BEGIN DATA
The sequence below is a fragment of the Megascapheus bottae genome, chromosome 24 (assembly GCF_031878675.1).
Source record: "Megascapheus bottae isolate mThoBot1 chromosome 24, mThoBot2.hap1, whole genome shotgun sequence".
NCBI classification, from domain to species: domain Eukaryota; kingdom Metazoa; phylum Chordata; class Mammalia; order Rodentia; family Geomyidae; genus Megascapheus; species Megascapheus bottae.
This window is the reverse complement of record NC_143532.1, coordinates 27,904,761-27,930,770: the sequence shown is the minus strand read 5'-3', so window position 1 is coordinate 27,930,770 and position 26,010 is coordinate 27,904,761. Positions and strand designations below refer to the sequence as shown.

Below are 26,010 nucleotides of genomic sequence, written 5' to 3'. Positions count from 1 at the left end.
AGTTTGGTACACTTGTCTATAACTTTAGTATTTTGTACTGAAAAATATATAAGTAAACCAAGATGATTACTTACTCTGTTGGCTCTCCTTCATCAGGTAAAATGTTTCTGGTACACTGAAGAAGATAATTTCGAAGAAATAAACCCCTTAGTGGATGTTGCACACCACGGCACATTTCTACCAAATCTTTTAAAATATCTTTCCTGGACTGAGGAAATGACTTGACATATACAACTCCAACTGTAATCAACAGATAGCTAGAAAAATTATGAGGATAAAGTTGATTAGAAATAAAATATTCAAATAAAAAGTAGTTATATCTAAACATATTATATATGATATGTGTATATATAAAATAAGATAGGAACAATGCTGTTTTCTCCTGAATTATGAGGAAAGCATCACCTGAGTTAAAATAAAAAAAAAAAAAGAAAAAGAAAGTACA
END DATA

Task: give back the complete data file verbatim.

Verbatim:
The sequence below is a fragment of the Megascapheus bottae genome, chromosome 24 (assembly GCF_031878675.1).
Source record: "Megascapheus bottae isolate mThoBot1 chromosome 24, mThoBot2.hap1, whole genome shotgun sequence".
NCBI classification, from domain to species: domain Eukaryota; kingdom Metazoa; phylum Chordata; class Mammalia; order Rodentia; family Geomyidae; genus Megascapheus; species Megascapheus bottae.
This window is the reverse complement of record NC_143532.1, coordinates 27,904,761-27,930,770: the sequence shown is the minus strand read 5'-3', so window position 1 is coordinate 27,930,770 and position 26,010 is coordinate 27,904,761. Positions and strand designations below refer to the sequence as shown.

Below are 26,010 nucleotides of genomic sequence, written 5' to 3'. Positions count from 1 at the left end.
AGTTTGGTACACTTGTCTATAACTTTAGTATTTTGTACTGAAAAATATATAAGTAAACCAAGATGATTACTTACTCTGTTGGCTCTCCTTCATCAGGTAAAATGTTTCTGGTACACTGAAGAAGATAATTTCGAAGAAATAAACCCCTTAGTGGATGTTGCACACCACGGCACATTTCTACCAAATCTTTTAAAATATCTTTCCTGGACTGAGGAAATGACTTGACATATACAACTCCAACTGTAATCAACAGATAGCTAGAAAAATTATGAGGATAAAGTTGATTAGAAATAAAATATTCAAATAAAAAGTAGTTATATCTAAACATATTATATATGATATGTGTATATATAAAATAAGATAGGAACAATGCTGTTTTCTCCTGAATTATGAGGAAAGCATCACCTGAGTTAAAATAAAAAAAAAAAAAGAAAAAGAAAGTACA